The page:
Ryan Fitzpatrick and Joe Namath are very rarely even mentioned in the same sentence. And while most times it’d be an honor, it’s understandable if the former would rather disassociate himself from the latter following Sunday’s horrific performance in Kansas City.  

The Jets (1-2) are still in shock from Fitzpatrick’s six-interception afternoon at Arrowhead Stadium, as the journeyman signal caller matched the Hall of Famer for the franchise’s single-game mark. Namath did it three different times, so it’s safe to say that Fitzpatrick will try to avoid matching such futility.  

As bad as the Jets – and most notably the quarterback – were, Gang Green was still in the game midway through the final quarter. The turnovers were too much to overcome, though, in what ended up being a statistical anomaly.   

The Chiefs (2-1) forced eight turnovers without recording a sack. That type of oddity hadn't happened in nearly 40 years, with the last time being Week 13 in 1977. That’s just how rare Sunday’s performance was. And something that’s unlikely to happen again this season for the Jets.      

But even with the admission that they “lost the game on my performance,” Fitzpatrick deemed that the sky isn’t falling.     

“That was evident,” Fitzpatrick said, alluding to the fact that his half-dozen interceptions cost the Jets. “But it’s not all doom and gloom.”   

The last time he committed as many turnovers, Fitzpatrick was a rookie – the 250th pick – and realistically wondering if he belonged in this league. But now, as a grizzled veteran who has seen essentially every scenario unfold during a career that began in 2005 and spanned six different franchises, he’s taking a glass half-full approach and refuses to push the panic button.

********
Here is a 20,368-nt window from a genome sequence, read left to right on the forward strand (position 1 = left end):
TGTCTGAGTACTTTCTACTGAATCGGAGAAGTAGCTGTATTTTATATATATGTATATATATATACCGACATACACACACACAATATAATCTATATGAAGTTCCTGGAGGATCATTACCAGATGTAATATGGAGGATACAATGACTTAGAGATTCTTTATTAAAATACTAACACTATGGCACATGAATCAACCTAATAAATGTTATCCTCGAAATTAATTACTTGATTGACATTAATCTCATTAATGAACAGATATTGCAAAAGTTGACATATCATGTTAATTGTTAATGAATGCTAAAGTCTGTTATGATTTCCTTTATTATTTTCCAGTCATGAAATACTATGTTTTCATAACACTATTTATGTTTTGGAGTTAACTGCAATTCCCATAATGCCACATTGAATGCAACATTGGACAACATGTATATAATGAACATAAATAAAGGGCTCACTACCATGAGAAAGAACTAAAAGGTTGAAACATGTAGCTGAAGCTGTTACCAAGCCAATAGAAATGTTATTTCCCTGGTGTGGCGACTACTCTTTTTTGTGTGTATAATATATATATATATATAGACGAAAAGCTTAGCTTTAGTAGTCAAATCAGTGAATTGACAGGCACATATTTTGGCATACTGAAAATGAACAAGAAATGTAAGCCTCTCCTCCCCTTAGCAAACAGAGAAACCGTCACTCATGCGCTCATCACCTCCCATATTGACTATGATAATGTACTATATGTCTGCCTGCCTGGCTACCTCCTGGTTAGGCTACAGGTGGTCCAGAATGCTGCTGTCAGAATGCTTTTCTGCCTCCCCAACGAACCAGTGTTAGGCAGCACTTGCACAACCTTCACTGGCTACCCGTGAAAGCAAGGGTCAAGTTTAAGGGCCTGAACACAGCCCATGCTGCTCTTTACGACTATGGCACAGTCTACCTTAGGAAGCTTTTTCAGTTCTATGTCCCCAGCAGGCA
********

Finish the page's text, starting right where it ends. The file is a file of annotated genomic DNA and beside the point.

Sure, in just one week, he went from Fitz Magic to Fitz Tragic, but the veteran knows how fickle and fleeting NFL success is.

Fitz happens. And he’s now ready to move on from that debacle.  

“It was so bad and there were so many poor things on my part that happened in that game that you want to put it behind you as fast as you can,” Fitzpatrick said.  

Head coach Todd Bowles noted that he said his piece to the team and is also ready to move on from Kansas City and start looking ahead to Sunday’s home tilt against the Seattle Seahawks.   

Before he deemed it time to move on, Bowles gave high praise to a Chiefs defense that is spearheaded by an old friend, defensive coordinator Bob Sutton. The two were on the same Jets staff in 2000 where Bowles was the defensive backs coach and Sutton the linebackers coach.

Bowles complimented Kansas City for their aggressive ball-hawking nature, particularly Marcus Peters. But while praising the second-year cornerback, Bowles might’ve also shed some light on how the Jets plan on attacking Seattle’s famed Legion of Doom secondary, which is led by All-Pro cornerback Richard Sherman.   

“He [Peters] is an All-Pro corner,” said Bowles. “But we don’t shy away from anybody. We’ll always run our normal offense … we just throw to our progression. We’re not trying to target anybody one way or the other.”    

It’ll be interesting to see just how much Fitzpatrick and co. have shaken free of Sunday’s nightmare game, and how they’ll attack one of history’s greatest secondary units.  

Gang Green notes:

  • The Jets announced the signing of running back Brandon Wilds to the practice squad, and in turn released running back Dominique Williams. 
  • Jets rookies, wideout Jalin Marshall and defensive lineman Lawrence Thomas, both went for MRIs on Monday for injured shoulders.